The pro-austerity New Democracy Conservatives won the critical June 17 elections, edging out the anti-austerity Coalition of the Radical Left (SYRIZA) but without enough of the vote to form a majority government, thus necessitating a coalition.
As central banks stood ready to intervene in case of financial turmoil, Greece held its second national election in six weeks after an inconclusive ballot on May 6 and the subsequent collapse of coalition talks.
With the 99.85% of the vote counted, the Greek election results showed New Democracy coming first with 29.6 percent of the vote and 129 of the 300 seats in Parliament. The radical left anti-bailout Syriza party had 26.9 percent and 71 seats and the pro-bailout Socialist PASOK party came in third with 12.3 percent of the vote and 33 seats. The extremist far-right Golden Dawn party had steady support, getting 6.9 percent of the vote and 18 seats.
The bitter battle pitted New Democracy leader, Antonis Samaras, against SYRIZA’s Alexis Tsipras, who had vowed to tear up a bailout deal that Samaras signed with international lenders in return for rescue loans but at the price of big pay cuts and tax hikes for Greek workers and slashed pensions.
Earlier in the evening, Tsipras called Samaras to congratulate him but later rejected any notion of dealing with New Democracy or PASOK.
“We shall be present in any developments from the position of the main opposition,” he said, stressing that that “everyone must know that the measures of austerity and the selling off of state property will not be able to move forward because they lack popular legitimacy.”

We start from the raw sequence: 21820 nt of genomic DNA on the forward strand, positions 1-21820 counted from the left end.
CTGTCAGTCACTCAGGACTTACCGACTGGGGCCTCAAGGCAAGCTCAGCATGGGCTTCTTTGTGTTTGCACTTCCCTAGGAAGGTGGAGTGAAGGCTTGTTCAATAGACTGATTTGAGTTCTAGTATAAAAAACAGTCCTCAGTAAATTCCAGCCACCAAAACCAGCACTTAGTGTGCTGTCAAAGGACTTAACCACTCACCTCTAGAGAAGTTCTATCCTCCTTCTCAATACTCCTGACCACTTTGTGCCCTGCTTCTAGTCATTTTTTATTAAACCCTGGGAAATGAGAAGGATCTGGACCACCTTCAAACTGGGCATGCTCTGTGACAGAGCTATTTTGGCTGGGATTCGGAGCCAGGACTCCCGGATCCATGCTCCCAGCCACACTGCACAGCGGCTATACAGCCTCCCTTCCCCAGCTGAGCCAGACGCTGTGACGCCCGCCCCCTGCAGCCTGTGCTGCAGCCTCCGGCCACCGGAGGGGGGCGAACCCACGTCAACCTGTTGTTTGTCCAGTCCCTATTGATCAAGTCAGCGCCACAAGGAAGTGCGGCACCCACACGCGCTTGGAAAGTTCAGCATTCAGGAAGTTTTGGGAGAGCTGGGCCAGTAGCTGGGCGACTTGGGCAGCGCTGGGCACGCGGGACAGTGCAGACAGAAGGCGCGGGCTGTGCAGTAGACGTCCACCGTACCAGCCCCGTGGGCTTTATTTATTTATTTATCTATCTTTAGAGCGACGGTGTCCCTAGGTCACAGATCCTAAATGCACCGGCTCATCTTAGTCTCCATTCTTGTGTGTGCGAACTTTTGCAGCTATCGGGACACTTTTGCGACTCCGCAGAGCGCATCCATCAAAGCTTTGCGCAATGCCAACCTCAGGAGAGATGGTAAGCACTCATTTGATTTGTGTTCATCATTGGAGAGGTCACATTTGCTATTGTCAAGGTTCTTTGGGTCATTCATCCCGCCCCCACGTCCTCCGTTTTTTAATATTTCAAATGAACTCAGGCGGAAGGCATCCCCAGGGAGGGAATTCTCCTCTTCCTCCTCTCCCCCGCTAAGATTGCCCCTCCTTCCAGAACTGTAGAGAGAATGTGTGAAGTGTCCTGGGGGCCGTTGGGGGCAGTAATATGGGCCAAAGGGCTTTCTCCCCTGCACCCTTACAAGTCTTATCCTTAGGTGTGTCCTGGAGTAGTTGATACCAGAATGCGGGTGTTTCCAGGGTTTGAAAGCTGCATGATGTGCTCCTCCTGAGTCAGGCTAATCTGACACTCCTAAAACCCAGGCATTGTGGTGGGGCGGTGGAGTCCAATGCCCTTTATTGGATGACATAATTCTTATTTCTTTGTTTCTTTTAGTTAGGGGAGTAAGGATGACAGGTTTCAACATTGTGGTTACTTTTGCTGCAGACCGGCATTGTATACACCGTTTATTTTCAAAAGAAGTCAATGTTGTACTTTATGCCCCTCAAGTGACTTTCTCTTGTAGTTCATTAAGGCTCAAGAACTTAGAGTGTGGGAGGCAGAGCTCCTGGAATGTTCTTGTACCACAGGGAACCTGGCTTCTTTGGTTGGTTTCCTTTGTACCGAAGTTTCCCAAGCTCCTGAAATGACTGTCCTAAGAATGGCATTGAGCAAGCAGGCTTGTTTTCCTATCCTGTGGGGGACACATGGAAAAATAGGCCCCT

The results brought a sigh of relief to Greece’s lenders, the Troika of the European Union-International Monetary Fund-European Central Bank (EU-IMF-ECB) who provided Greece with an initial bailout two years ago of $152 billion and approved a second in February for $173 billion more, but said it depended on Greece continuing with more reforms, including privatization and another $15 billion in cuts.
Samaras told a news conference that, “This is a victory for Europe,” reiterating his campaign warnings that a SYRIZA victory could have pushed Greece out of the Eurozone and back to the ancient drachma and ruin.
“The Greek people voted today to stay on the European course and remain in the Eurozone… there will be no more adventures, Greece’s place in Europe will not be put in doubt,” Samaras said. He said voters chose “policies that will bring jobs, growth, justice and security.”
The ballot was watched closely in Europe and around the world and was posed as a referendum as to whether Greeks would return the parties who had cut their pay and raised their taxes but said they could keep Greece in the Eurozone, or whether anti-austerity parties would prevail.
PASOK’s new leader, Evangelos Venizelos, said any coalition has to include SYRIZA as some 57 percent of Greeks had voted against austerity and the two once-dominant parties. Greeks had been protesting, striking and rioting for two years against austerity but in the end believed Samaras’ doomsday predictions of an economic Armageddon unless pro-austerity parties won, although he said he would now try to renegotiate some of the terms of the deal he and Venizelos signed when sharing a brief hybrid government.
None of the party leaders said Greece could afford a third election and more political and economic uncertainty, but some analysts said a government without anti-austerity voices would not last. “Today the Greek people can and should ensure the cohesion of society and the unity of the nation,” Venizelos said. “Tomorrow we can and must have a government. No other scenario except a government of shared national responsibility will offer the solution that this country needs,” he added.
Party leaders have already started informal talks about forming a new coalition government and by midnight Athens time, Samaras was already reported to have been trying to reach out to other parties.